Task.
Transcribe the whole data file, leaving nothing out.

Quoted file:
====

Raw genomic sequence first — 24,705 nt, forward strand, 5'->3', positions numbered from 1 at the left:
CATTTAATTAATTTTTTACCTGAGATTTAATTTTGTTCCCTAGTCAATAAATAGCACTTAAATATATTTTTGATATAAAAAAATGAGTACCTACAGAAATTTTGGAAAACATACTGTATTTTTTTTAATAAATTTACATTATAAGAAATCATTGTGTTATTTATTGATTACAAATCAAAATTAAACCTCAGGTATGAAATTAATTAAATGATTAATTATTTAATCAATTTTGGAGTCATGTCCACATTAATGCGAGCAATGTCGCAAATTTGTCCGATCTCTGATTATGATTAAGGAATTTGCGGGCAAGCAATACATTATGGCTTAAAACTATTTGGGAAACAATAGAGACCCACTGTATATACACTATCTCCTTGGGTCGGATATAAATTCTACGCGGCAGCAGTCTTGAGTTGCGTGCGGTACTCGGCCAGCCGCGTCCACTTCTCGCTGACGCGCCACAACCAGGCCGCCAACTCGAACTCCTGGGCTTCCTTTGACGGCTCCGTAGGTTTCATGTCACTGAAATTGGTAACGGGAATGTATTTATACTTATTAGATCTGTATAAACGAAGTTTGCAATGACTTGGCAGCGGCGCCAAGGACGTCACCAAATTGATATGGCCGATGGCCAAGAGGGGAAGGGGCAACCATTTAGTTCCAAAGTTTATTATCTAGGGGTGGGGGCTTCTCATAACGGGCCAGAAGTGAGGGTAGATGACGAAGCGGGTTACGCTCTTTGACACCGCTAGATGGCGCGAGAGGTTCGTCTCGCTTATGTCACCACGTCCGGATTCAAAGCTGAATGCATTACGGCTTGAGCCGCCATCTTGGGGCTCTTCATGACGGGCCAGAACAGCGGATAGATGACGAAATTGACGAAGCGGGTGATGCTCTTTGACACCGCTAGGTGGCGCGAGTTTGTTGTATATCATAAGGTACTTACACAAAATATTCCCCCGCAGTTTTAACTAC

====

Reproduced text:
Raw genomic sequence first — 24,705 nt, forward strand, 5'->3', positions numbered from 1 at the left:
CATTTAATTAATTTTTTACCTGAGATTTAATTTTGTTCCCTAGTCAATAAATAGCACTTAAATATATTTTTGATATAAAAAAATGAGTACCTACAGAAATTTTGGAAAACATACTGTATTTTTTTTAATAAATTTACATTATAAGAAATCATTGTGTTATTTATTGATTACAAATCAAAATTAAACCTCAGGTATGAAATTAATTAAATGATTAATTATTTAATCAATTTTGGAGTCATGTCCACATTAATGCGAGCAATGTCGCAAATTTGTCCGATCTCTGATTATGATTAAGGAATTTGCGGGCAAGCAATACATTATGGCTTAAAACTATTTGGGAAACAATAGAGACCCACTGTATATACACTATCTCCTTGGGTCGGATATAAATTCTACGCGGCAGCAGTCTTGAGTTGCGTGCGGTACTCGGCCAGCCGCGTCCACTTCTCGCTGACGCGCCACAACCAGGCCGCCAACTCGAACTCCTGGGCTTCCTTTGACGGCTCCGTAGGTTTCATGTCACTGAAATTGGTAACGGGAATGTATTTATACTTATTAGATCTGTATAAACGAAGTTTGCAATGACTTGGCAGCGGCGCCAAGGACGTCACCAAATTGATATGGCCGATGGCCAAGAGGGGAAGGGGCAACCATTTAGTTCCAAAGTTTATTATCTAGGGGTGGGGGCTTCTCATAACGGGCCAGAAGTGAGGGTAGATGACGAAGCGGGTTACGCTCTTTGACACCGCTAGATGGCGCGAGAGGTTCGTCTCGCTTATGTCACCACGTCCGGATTCAAAGCTGAATGCATTACGGCTTGAGCCGCCATCTTGGGGCTCTTCATGACGGGCCAGAACAGCGGATAGATGACGAAATTGACGAAGCGGGTGATGCTCTTTGACACCGCTAGGTGGCGCGAGTTTGTTGTATATCATAAGGTACTTACACAAAATATTCCCCCGCAGTTTTAACTAC